For Chief Olusegun Matthew Aremu Obasanjo, crossing the bridge of life as octogenarian is not only a rare God’s grace, it is an opportunity to walk more distances on the path of legacy and global leadership.
Born on March 5, 1937, OBJ as fondly called is a former army general, who ruled Nigeria twice as a military head of state and a civilian president. Unarguably, he is the first person to have ever done this.
And of course, he will be also remembered in history for his role in Nigeria’s transition from a military state to full-fledged democratic nation.
As he celebrates his 82nd birthday today, Tuesday, March 5, Legit highlights some facts about him, which you might not be previously aware of.
1. Africa Progress Panel and Club de Madrid
Olusegun Obasanjo belongs to some of the most powerful organisations in the world. He is a member of the Africa Progress Panel (APP), a group of ten distinguished individuals who advocate at the highest levels for equitable and sustainable development in Africa.
He is also a member of Club de Madrid, an independent non-profit organisation created to promote democracy and change in the international community. Its members are over 100 former democratically elected presidents and prime ministers from more than 60 countries.
2. Traditional titles
Apart from his political affiliations, in his current home in Abeokuta, the capital city of Ogun state, he is a nobleman and holder of the chieftaincy titles of the Balogun of the Owu lineage and the Ekerin Balogun of the Egba clan of Yoruba land.
3. He has survived two major losses
In 1987, his second wife, Lynda, was ordered out of her car by armed men, and was fatally shot for failing to move quickly.
And then on October 23, 2005, he lost his wife, Stella Obasanjo, the day after she had an abdominoplasty operation in Spain.
In 2009, the doctor only known as ‘AM’ was sentenced to one year in jail for negligence in Spain and ordered to pay restitution to her son of about $176,000.
4. He won a historic election in 1999
In the 1999 elections, Obasanjo decided to run for the presidency as the candidate of the Peoples Democratic Party (PDP) and he won with 62.6% of the vote.
And May 29, 1999, the day Obasanjo took office as the first elected and civilian head of state in Nigeria after 16 years of military rule, was commemorated as Democracy Day, a public holiday in Nigeria, before it was changed to June 12 by President Muhammadu Buhari.
5. International relations
In November 2003, Obasanjo did something he was heavily criticised for. He decided to grant asylum to the deposed Liberian president, Charles Taylor, something very few could do.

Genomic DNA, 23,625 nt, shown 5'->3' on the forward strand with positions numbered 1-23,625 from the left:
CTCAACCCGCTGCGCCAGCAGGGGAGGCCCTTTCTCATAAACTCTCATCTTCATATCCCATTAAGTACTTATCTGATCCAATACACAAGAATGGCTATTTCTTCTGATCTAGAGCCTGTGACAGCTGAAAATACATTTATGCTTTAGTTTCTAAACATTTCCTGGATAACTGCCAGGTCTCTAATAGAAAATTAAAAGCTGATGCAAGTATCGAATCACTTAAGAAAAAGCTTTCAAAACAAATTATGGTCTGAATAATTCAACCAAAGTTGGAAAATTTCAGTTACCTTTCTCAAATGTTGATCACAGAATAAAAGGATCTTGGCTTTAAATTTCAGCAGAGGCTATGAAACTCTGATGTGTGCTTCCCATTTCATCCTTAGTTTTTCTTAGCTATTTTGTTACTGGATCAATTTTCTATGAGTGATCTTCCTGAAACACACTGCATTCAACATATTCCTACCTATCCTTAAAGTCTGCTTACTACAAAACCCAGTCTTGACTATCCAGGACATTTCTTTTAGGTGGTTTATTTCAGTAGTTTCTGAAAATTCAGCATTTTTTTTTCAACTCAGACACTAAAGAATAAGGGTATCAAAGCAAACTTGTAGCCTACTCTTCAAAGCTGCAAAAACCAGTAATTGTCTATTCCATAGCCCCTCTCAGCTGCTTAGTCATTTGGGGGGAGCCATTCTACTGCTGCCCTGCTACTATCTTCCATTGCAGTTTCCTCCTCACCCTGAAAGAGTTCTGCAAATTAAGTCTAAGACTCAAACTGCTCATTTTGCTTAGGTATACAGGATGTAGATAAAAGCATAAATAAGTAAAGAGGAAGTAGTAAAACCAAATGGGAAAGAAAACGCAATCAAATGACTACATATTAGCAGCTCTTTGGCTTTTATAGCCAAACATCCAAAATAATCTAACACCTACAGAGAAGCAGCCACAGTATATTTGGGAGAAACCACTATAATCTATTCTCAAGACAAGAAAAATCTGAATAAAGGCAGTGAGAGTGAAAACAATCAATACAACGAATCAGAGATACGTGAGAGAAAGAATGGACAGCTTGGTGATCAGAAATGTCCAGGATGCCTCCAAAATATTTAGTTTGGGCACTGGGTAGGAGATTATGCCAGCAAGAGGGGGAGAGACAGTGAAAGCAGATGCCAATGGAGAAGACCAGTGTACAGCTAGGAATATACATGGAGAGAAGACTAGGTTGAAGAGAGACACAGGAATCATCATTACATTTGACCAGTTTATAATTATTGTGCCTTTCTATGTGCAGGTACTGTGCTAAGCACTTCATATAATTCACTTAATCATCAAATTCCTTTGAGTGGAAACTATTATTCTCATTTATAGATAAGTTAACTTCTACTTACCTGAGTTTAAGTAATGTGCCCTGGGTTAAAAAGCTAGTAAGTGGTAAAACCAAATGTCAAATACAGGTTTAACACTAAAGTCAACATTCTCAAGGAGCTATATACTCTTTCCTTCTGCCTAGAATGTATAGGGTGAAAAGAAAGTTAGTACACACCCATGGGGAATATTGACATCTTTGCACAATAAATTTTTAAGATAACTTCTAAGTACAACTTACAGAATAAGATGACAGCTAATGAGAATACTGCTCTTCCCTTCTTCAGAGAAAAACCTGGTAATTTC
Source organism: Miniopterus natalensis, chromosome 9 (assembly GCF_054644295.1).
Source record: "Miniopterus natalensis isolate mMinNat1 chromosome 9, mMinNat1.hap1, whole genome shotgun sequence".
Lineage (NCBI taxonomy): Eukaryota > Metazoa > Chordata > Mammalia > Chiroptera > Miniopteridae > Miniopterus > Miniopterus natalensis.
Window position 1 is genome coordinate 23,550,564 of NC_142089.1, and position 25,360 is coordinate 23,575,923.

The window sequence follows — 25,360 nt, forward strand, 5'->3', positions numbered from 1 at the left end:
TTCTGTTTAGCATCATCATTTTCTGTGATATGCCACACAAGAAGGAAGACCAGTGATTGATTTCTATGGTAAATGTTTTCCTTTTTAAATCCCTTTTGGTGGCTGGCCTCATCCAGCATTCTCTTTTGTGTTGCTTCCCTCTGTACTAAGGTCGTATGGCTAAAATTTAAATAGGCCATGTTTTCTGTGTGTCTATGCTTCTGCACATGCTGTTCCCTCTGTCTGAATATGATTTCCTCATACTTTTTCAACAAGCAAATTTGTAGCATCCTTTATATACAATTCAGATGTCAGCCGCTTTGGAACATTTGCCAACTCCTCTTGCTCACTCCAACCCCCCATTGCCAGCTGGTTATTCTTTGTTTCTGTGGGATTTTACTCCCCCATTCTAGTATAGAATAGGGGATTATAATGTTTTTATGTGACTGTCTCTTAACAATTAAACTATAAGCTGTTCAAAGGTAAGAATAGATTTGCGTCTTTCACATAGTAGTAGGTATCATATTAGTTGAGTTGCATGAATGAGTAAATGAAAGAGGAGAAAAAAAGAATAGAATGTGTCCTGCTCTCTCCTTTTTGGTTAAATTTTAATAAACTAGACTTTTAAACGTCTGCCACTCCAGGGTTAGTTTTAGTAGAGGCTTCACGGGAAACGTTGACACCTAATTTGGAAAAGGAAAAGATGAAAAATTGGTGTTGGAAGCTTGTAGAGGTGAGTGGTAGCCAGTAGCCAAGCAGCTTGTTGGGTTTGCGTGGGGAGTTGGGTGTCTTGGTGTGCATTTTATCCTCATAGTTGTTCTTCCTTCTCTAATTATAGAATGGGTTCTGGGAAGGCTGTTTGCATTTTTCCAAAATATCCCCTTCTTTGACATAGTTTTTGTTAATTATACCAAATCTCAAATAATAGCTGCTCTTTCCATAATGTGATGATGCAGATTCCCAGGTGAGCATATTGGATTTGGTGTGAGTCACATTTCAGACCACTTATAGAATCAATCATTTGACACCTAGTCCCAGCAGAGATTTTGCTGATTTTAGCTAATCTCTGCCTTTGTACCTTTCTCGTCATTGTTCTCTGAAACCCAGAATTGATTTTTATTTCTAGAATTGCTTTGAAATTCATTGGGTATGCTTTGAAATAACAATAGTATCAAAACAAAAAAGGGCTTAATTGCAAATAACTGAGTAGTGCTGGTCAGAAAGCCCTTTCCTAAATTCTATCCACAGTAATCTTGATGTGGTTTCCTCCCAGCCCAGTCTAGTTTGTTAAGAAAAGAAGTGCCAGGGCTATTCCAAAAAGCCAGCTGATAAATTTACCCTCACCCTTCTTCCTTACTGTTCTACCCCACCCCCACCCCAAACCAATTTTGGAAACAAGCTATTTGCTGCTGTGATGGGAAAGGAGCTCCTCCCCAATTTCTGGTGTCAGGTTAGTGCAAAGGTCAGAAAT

On June 12, 2006 he signed the Greentree Agreement with Cameroonian President Paul Biya which formally put an end to the Bakassi peninsula border dispute.
Even though, the Nigerian Senate passed a resolution declaring that the withdrawal of Nigerian troops from the Bakassi Peninsula was illegal, Obasanjo gave the order for it to continue as planned.
6. Obasanjo farms
In a country where many are abandoning agriculture for the easy money from crude oil, Olusegun Obasanjo rose from being a national leader to one of the prominent people in agriculture business. With his Obasanjo Farms, which emanated from the popular Operation Feed the Nation (OFN) project, the former president has been able to establish a formidable farm business in the country.
7. Obasanjo’s children
Also among his children, the Obasanjo name has proven its power. His son, Dare Obasanjo, is a principal program manager for Microsoft.
His daughter Iyabo Obasanjo, was the Ogun Central senator between 2007 and 2011 and also a senior fellow at Harvard’s Advanced Leadership Initiative.
During the dictatorship of Sani Abacha (1993–1998), Obasanjo was imprisoned for alleged participation in an aborted coup based on testimony obtained via torture. Among other charges levelled against him was that he spoke out against the human rights abuses during Abacha era.
He was released from the prison, where he became a born-again Christian, after Abacha’s sudden death in June 8, 1998.
Hear him recount the experience: “My saddest day was when I sat in front of a military panel set up by late former Head of State, Sani Abacha to try me over a phantom coup, and sentenced to death and later commuted to 30 years imprisonment.”